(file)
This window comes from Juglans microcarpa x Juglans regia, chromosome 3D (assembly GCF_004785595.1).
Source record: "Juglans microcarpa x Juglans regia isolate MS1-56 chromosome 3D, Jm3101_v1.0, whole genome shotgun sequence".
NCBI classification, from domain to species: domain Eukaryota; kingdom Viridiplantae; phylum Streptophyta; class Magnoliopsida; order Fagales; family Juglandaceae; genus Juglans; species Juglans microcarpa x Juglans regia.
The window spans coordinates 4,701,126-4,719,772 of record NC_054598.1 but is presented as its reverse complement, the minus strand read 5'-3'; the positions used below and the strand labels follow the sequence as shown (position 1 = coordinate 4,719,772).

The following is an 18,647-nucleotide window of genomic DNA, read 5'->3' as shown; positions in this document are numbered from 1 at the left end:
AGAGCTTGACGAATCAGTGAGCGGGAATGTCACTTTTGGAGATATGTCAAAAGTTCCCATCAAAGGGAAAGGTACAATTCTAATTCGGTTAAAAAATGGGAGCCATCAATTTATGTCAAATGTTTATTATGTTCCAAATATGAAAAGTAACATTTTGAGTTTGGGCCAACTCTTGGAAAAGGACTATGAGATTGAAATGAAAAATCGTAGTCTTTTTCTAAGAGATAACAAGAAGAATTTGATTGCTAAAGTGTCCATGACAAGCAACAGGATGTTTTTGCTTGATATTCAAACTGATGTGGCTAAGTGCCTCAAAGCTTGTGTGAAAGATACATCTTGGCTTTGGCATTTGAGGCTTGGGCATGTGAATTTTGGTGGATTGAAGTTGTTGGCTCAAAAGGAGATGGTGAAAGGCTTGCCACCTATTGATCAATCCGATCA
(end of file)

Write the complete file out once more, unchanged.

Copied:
This window comes from Juglans microcarpa x Juglans regia, chromosome 3D (assembly GCF_004785595.1).
Source record: "Juglans microcarpa x Juglans regia isolate MS1-56 chromosome 3D, Jm3101_v1.0, whole genome shotgun sequence".
NCBI classification, from domain to species: domain Eukaryota; kingdom Viridiplantae; phylum Streptophyta; class Magnoliopsida; order Fagales; family Juglandaceae; genus Juglans; species Juglans microcarpa x Juglans regia.
The window spans coordinates 4,701,126-4,719,772 of record NC_054598.1 but is presented as its reverse complement, the minus strand read 5'-3'; the positions used below and the strand labels follow the sequence as shown (position 1 = coordinate 4,719,772).

The following is an 18,647-nucleotide window of genomic DNA, read 5'->3' as shown; positions in this document are numbered from 1 at the left end:
AGAGCTTGACGAATCAGTGAGCGGGAATGTCACTTTTGGAGATATGTCAAAAGTTCCCATCAAAGGGAAAGGTACAATTCTAATTCGGTTAAAAAATGGGAGCCATCAATTTATGTCAAATGTTTATTATGTTCCAAATATGAAAAGTAACATTTTGAGTTTGGGCCAACTCTTGGAAAAGGACTATGAGATTGAAATGAAAAATCGTAGTCTTTTTCTAAGAGATAACAAGAAGAATTTGATTGCTAAAGTGTCCATGACAAGCAACAGGATGTTTTTGCTTGATATTCAAACTGATGTGGCTAAGTGCCTCAAAGCTTGTGTGAAAGATACATCTTGGCTTTGGCATTTGAGGCTTGGGCATGTGAATTTTGGTGGATTGAAGTTGTTGGCTCAAAAGGAGATGGTGAAAGGCTTGCCACCTATTGATCAATCCGATCA